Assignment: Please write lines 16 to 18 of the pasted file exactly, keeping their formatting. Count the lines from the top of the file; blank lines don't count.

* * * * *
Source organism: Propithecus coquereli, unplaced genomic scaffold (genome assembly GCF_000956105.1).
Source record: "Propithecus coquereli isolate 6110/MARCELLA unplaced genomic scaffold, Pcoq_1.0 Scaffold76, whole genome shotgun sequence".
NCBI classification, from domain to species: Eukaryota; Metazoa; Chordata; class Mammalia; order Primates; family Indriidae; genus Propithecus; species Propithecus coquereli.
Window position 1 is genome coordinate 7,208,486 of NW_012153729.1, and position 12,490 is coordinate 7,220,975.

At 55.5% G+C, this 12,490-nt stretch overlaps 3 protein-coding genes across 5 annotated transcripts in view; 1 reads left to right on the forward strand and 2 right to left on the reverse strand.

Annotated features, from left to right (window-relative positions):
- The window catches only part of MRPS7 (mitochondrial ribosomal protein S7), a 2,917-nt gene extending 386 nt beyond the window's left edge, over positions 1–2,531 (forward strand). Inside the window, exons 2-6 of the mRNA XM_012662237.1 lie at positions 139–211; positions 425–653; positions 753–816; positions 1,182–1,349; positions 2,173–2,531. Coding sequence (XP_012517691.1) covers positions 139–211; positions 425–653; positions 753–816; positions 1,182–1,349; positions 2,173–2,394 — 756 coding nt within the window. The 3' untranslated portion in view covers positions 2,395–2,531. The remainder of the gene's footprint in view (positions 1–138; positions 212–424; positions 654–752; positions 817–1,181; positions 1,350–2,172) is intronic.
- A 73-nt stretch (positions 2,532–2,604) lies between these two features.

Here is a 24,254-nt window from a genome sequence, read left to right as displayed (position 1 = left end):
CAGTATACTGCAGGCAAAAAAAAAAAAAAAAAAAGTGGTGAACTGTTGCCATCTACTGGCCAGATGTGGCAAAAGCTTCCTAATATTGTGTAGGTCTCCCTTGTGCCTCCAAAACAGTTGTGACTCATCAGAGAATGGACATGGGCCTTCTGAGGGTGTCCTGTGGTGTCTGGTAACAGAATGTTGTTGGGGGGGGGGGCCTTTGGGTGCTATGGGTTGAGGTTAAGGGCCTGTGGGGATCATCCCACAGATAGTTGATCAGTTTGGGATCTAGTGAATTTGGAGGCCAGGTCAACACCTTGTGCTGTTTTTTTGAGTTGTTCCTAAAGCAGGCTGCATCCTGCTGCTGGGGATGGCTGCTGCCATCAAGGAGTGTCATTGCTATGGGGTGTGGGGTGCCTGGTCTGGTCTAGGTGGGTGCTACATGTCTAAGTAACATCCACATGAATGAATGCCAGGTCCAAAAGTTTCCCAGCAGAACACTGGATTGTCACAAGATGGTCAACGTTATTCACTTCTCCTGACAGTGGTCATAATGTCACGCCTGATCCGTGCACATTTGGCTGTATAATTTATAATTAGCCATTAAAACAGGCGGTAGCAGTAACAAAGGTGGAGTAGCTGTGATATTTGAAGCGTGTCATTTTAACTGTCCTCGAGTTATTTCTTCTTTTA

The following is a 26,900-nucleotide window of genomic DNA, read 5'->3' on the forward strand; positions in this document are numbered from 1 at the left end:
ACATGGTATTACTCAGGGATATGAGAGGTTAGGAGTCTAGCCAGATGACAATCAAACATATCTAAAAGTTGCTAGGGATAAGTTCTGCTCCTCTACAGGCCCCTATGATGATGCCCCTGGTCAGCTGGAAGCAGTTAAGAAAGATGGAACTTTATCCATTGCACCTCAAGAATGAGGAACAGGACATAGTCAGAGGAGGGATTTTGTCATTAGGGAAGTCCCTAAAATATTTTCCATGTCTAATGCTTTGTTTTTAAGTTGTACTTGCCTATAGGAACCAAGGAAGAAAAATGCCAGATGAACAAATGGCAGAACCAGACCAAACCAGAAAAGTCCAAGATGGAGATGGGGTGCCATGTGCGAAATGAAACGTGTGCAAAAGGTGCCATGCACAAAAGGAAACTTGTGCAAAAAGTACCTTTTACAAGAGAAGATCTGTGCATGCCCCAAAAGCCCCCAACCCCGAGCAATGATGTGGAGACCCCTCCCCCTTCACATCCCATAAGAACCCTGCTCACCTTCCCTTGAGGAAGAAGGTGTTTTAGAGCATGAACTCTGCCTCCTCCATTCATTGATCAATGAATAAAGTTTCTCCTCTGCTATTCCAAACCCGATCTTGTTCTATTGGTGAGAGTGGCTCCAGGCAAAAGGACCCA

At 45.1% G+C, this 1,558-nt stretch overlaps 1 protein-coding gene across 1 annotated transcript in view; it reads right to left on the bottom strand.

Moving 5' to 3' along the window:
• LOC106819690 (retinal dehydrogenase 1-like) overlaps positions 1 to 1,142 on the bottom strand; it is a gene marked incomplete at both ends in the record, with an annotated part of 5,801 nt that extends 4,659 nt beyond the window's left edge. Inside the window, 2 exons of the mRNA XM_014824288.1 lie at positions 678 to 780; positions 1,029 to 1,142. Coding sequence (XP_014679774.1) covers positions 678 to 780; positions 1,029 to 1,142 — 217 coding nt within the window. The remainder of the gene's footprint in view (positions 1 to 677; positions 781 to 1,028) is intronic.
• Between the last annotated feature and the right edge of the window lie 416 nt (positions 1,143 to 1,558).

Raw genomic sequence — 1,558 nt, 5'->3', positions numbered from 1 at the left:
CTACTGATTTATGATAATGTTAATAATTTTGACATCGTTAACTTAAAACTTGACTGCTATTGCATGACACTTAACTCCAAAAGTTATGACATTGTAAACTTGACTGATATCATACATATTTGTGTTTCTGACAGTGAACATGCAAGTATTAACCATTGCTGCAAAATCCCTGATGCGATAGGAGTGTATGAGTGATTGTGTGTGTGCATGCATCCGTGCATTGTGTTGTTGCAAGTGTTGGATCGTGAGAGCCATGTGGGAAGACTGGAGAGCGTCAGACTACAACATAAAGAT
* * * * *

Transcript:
• Between the last annotated feature and the right edge of the window lie 416 nt (positions 1,143 to 1,558).

Raw genomic sequence — 1,558 nt, 5'->3', positions numbered from 1 at the left:
CTACTGATTTATGATAATGTTAATAATTTTGACATCGTTAACTTAAAACTTGACTGCTATTGCATGACACTTAACTCCAAAAGTTATGACATTGTAAACTTGACTGATATCATACATATTTGTGTTTCTGACAGTGAACATGCAAGTATTAACCATTGCTGCAAAATCCCTGATGCGATAGGAGTGTATGAGTGATTGTGTGTGTGCATGCATCCGTGCATTGTGTTGTTGCAAGTGTTGGATCGTGAGAGCCATGTGGGAAGACTGGAGAGCGTCAGACTACAACATAAAGAT